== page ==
To commemorate Black History Month, Robb Report is publishing a series of conversations between Black designers, thinkers and other creators whose work is shaping the luxury sector across generations. This is installment three.
Zimbabwe-born Beks Ndlovu founded African Bush Camps 17 years ago, after working as a professional safari guide himself. He runs a portfolio of luxury tented camps across sub-Saharan Africa, including in his home country and Zambia and Botswana, as well as a namesake nonprofit. At least 2.5 percent of his company’s revenue is allocated to the African Bush Camps Foundation each year, which has underwritten more than 70 community projects in the areas where he operates.
He admires as an upcoming tourism force, the entrepreneur Bheki Dube. Dube was just a teenager when he began working as a tour guide in Johannesburg, and was only 21 when he started his own hospitality company, Curiocity. The high-end hostel chain intends to fuse affordability with design, while also introducing local programming, connecting travelers more closely to the communities in which it operates—whether through standalone guided experiences or as part of a stay at one of its locations. Currently, Curiocity has multiple sites in both Johannesburg and Cape Town.
Beks Ndlovu: Where did your journey actually begin?
Bheki Dube: For me, it begins with the story. And I think it starts with the narratives that my grandma used to share narratives of Africa, stories that shape our communities, our neighborhoods—in my life, I go and start doing these walking tours. Johannesburg is a city with great history and heritage—why not experience it at grassroots level? It’s a manifestation of my grandmother’s teachings, a neighborhood story, a country’s story, and eventually, an African story. When I was 21, I made a conscious decision that this is something that I’ll do for the rest of my life. You know, it will evolve over time—and it has. At 21, I was doing that backpacking thing, but now it’s evolved to include wellness retreats, apartments, hotels; the community I started off with has evolved and grown with me.
BN: And what is Curiocity—why did you choose to focus on this particular niche and where do you see it going?
BD: I call it a disruptive accommodation and experiences platform—we really want to let design lead, and have experiences be at the forefront. I saw there was a missing gap as I traveled around South Africa; most of the spaces I was staying in were really mom and pop, so I came back to my own neighborhood to create something of my own. We’ve grown across South Africa, we’ve got about 90 different properties, ranging from urban social hubs, all the way to wellness retreats in the cradle of humankind. Hopefully soon, maybe in other parts of Africa.
BN: What’s your bigger vision?
BD: I think there are a lot of parallels to your story, and you know, I look up to them a lot, with you as a reference point. We wanted to create a network that makes traveling in Africa accessible, and allows the guest or the locals to really deep dive into the neighborhoods we’re in. We want the local youth working in these premises of ours to be able to share the narrative—encouraging them to take part in the tourism and hospitality sector ticks quite a few boxes around employment. We let nature lead. In a country like South Africa, where youth unemployment rates are radically high, employment is at the forefront. And it’s about activating that entrepreneurial edge within these youths, the ones that want to be part of Curiocity.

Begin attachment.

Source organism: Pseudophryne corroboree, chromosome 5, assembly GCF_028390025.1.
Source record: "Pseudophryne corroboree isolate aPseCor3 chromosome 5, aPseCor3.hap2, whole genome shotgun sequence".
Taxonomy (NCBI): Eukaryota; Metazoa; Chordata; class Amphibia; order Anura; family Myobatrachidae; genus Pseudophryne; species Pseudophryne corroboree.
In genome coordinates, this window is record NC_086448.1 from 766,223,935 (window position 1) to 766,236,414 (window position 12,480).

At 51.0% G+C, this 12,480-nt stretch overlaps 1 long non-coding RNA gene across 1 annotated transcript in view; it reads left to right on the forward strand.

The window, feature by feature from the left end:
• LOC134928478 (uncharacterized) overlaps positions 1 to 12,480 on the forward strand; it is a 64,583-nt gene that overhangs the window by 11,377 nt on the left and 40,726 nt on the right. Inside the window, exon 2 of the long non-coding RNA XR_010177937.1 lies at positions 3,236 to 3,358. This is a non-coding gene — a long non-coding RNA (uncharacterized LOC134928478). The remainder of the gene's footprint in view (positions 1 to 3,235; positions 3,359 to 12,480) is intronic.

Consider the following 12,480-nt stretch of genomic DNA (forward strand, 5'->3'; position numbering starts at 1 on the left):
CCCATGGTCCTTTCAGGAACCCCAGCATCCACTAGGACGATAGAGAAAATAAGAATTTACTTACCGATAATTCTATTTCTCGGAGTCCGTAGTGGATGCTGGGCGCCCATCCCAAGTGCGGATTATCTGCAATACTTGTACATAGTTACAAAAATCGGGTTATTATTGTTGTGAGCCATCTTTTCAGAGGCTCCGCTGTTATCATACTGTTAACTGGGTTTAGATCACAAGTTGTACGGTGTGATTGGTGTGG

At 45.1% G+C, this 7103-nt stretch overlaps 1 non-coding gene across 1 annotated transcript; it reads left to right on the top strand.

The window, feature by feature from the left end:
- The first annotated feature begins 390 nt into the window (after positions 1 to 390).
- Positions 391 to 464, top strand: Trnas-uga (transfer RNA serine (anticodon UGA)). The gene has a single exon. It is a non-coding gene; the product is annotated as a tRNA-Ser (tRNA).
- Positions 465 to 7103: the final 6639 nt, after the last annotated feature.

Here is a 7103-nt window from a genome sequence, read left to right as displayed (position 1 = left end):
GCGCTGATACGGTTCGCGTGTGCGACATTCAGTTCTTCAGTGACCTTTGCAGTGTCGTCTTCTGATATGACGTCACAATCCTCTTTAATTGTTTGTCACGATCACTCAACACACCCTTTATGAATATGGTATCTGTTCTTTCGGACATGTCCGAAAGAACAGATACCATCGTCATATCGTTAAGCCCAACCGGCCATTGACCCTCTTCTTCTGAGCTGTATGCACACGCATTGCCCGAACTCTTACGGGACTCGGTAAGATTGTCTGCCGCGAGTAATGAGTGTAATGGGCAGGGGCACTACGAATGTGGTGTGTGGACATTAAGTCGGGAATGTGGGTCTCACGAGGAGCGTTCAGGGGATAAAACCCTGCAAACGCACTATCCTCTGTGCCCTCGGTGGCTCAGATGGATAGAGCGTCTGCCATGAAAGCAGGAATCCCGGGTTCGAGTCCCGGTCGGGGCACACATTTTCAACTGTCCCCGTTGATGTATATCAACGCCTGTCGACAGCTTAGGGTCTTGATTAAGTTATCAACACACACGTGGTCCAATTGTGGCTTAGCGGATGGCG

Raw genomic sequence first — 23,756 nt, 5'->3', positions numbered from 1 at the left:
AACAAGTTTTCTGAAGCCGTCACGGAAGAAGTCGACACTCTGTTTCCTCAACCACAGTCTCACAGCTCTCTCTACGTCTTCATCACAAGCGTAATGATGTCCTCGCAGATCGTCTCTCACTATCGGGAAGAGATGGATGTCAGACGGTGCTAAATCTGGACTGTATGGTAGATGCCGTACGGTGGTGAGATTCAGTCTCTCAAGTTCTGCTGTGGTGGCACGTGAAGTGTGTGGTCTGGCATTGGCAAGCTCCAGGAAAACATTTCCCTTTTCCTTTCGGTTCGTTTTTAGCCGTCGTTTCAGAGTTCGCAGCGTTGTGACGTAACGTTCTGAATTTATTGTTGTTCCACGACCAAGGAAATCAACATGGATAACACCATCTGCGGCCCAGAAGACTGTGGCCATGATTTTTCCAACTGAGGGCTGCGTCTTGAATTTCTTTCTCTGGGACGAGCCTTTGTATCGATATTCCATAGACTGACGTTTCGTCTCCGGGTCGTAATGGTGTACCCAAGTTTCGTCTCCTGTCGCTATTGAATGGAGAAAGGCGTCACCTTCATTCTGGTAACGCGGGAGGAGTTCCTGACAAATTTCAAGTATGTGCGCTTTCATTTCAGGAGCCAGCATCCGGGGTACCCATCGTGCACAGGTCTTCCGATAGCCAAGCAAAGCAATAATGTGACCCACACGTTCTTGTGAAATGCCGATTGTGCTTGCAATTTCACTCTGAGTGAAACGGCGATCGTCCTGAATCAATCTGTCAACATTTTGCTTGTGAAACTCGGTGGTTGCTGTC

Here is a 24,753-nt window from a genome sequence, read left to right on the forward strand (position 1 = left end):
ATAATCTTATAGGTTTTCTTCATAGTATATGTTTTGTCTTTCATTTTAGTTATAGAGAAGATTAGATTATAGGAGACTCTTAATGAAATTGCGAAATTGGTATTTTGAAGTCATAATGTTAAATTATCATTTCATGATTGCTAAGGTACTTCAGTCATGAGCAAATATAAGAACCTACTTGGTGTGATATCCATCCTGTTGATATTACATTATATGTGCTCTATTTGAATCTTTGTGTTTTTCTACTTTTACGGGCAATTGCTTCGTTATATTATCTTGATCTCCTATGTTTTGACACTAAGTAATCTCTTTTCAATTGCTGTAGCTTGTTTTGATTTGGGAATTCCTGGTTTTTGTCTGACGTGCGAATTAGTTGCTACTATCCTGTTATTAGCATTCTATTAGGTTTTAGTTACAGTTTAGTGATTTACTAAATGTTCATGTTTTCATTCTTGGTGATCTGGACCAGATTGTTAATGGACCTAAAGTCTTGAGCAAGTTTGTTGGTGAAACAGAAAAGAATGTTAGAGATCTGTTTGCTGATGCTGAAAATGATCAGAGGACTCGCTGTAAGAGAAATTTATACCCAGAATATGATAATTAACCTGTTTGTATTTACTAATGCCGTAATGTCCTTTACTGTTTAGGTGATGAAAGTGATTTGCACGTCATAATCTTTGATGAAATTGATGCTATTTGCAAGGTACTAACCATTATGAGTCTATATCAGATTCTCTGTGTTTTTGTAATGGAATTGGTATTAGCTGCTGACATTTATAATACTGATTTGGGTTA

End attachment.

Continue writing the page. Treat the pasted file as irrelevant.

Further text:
BN: How do you consciously ensure that you’re practicing tourism in a way that reduces your footprint, and encourages those who participate to do the same thing?
BD: We don’t take on a blanket approach around sustainability. So if you look at, you know, some of our urban settings we are upcycling, recycling—flipping old buildings to become Curiocities, rather than coming and rebuilding from scratch. And if you look at Farmhouse 58, there we’re encouraging people to take part in the regenerative, upskilling local communities.
BN: Connecting your guests to the place has been a huge part of what you do. Tell me about that.
BD: What is a city? What is a place? It’s the people and the stories. We’ve learned that people spend, on average, only five hours in our rooms. The others, they’re out exploring, learning about street art, visiting an artist’s studio or tapping into local cuisines. We’re able to become a pair of holding hands to take people into these spaces—it’s not rubbernecking, but going in-depth and underneath the city’s skin.
BN: What are your goals for the future?
BD: For the longest time, tourism and hospitality has always been an afterthought. You know, if you don’t do well in math and science, what do you do? Tourism. But it’s about shifting that perception and encouraging the next generation to see an opportunity within this segment, and unlocking entrepreneurial collaboration with other youth.